NEW YORK (Reuters) - U.S. health regulators on Thursday announced strict new recommendations for preventing the transmission of infections from reusable medical devices such at those that have spread “superbug” infections at several hospitals.
A key change is that when manufacturers submit instructions for disinfecting the devices between uses, the Food and Drug Administration will not take the company’s word that the instructions work, but will demand proof.
The FDA action followed reports last month that hundreds of patients may have been exposed to pathogens, including antibiotic-resistant “superbugs,” after flexible tubes called duodenoscopes were not properly disinfected between patients. Two patients at the University of California-Los Angeles died.
The new recommendations apply, however, not only to duodenoscopes but to most medical devices intended for repeated use, including bronchoscopes and endoscopes.
To deal with the thousands of devices already in use, whose disinfection protocols were not subjected to rigorous validation, the U.S. Centers for Disease Control and Prevention released instructions for reducing the risk of transmitting infections.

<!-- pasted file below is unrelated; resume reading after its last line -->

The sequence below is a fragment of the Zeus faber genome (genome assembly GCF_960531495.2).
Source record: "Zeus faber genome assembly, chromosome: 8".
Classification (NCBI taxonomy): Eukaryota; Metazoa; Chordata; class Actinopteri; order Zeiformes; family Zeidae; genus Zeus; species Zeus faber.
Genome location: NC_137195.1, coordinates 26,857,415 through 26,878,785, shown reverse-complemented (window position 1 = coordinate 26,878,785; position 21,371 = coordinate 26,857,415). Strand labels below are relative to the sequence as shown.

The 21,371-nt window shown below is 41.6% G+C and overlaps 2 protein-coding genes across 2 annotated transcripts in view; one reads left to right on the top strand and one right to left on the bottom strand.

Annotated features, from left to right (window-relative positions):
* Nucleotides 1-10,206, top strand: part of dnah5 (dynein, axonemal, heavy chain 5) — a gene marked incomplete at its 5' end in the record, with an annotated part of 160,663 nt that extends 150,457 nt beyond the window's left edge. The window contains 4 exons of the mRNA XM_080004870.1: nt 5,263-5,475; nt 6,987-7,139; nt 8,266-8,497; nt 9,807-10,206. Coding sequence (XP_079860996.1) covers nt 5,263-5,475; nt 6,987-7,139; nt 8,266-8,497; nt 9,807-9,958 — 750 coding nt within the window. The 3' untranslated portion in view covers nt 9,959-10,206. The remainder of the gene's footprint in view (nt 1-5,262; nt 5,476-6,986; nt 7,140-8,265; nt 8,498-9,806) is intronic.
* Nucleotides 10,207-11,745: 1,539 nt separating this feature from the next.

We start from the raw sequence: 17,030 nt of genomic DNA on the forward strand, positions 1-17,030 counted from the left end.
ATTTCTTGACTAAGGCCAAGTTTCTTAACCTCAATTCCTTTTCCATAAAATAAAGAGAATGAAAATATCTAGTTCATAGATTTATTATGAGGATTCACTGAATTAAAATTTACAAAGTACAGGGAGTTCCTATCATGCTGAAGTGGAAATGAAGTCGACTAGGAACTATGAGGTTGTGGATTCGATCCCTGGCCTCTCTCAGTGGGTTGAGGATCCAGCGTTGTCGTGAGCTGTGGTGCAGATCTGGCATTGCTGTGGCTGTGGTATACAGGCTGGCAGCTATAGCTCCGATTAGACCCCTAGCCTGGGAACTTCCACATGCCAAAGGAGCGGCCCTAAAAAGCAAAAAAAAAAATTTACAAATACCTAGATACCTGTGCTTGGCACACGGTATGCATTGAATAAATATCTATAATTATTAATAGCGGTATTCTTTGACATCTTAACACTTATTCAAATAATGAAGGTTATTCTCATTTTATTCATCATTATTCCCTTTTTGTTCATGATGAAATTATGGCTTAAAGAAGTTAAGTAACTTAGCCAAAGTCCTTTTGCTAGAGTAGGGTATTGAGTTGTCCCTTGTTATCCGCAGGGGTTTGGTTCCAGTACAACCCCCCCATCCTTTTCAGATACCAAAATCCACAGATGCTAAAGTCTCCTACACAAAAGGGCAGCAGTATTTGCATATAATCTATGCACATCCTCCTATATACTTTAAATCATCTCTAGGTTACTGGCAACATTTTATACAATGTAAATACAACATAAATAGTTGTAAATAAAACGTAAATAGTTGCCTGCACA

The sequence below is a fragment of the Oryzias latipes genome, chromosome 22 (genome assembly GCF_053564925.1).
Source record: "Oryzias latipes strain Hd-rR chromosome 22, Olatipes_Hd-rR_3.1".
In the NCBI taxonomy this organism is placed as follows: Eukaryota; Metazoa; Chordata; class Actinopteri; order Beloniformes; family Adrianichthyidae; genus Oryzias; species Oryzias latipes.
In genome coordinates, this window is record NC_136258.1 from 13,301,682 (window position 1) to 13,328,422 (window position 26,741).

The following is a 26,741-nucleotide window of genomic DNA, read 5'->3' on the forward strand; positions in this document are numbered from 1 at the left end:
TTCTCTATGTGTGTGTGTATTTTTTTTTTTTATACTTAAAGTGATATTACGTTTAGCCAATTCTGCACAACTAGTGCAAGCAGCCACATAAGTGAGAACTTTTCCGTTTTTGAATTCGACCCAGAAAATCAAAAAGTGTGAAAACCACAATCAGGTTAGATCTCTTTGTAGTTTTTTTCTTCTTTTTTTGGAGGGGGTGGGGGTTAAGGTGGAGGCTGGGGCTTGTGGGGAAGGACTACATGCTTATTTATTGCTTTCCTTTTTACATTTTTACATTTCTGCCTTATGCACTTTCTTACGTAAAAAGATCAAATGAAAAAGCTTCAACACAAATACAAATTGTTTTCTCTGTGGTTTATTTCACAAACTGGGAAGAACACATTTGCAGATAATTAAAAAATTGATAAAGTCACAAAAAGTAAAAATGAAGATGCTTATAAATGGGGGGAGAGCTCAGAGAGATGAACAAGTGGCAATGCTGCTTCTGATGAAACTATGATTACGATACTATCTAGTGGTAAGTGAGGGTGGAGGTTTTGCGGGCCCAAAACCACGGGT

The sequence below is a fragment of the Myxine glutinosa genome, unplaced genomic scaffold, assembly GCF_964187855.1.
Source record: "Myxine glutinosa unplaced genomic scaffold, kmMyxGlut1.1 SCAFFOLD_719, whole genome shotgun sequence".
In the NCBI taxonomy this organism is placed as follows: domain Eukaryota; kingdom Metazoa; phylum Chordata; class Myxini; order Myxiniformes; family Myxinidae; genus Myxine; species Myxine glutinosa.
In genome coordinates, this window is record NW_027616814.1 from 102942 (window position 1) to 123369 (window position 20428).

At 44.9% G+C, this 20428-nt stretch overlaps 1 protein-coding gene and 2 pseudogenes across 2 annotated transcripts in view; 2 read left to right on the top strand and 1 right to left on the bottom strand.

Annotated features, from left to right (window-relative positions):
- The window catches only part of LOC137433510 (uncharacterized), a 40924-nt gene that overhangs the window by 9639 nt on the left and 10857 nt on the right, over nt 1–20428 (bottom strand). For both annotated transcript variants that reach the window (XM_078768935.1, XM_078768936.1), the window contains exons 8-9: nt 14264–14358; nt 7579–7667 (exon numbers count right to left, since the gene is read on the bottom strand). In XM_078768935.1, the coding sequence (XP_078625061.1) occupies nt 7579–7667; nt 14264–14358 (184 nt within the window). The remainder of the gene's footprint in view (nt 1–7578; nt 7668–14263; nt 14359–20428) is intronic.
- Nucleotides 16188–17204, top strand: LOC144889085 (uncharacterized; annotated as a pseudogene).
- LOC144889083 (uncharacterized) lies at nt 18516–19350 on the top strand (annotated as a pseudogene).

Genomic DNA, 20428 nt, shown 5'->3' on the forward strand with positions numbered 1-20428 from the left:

As previously reported by Reuters, the protocol calls for swabbing the device after it has supposedly been disinfected and seeing if any microbes grow into detectable colonies, much as doctors take throat swabs to determine if a patient has a strep infection, before the device is used again.
The duodenoscopes at the center of the recent superbug outbreaks are made by Olympus Corp, Fujifilm Holdings Corp, and Pentax.
The recommendations are based on draft proposals the FDA released for public comment in 2011 but never put into practice.
As far back as 2009, the FDA believed that transmission of infection by duodenoscopes occurred when hospitals did not properly follow manufacturers’ instructions for “reprocessing,” or disinfecting, the devices between use. Only recently, the agency said, did it conclude that such transmission can occur even when the instructions are followed to the letter, an indication of how difficult it is to clean the complex equipment.
As part of its review before approving a reusable device, the FDA evaluates reprocessing instructions. In the past, the agency essentially took manufacturers at their word when they claimed a procedure worked; now they will have to submit data proving so “with a high degree of assurance,” the agency said.
The FDA does not, however, “have the authority to require manufacturers to change their (device‘s) design” even if it prevents disinfection, Dr. William Maisel, FDA’s deputy center director for science, told reporters.
Reporting by Sharon Begley; Editing by Jonathan Oatis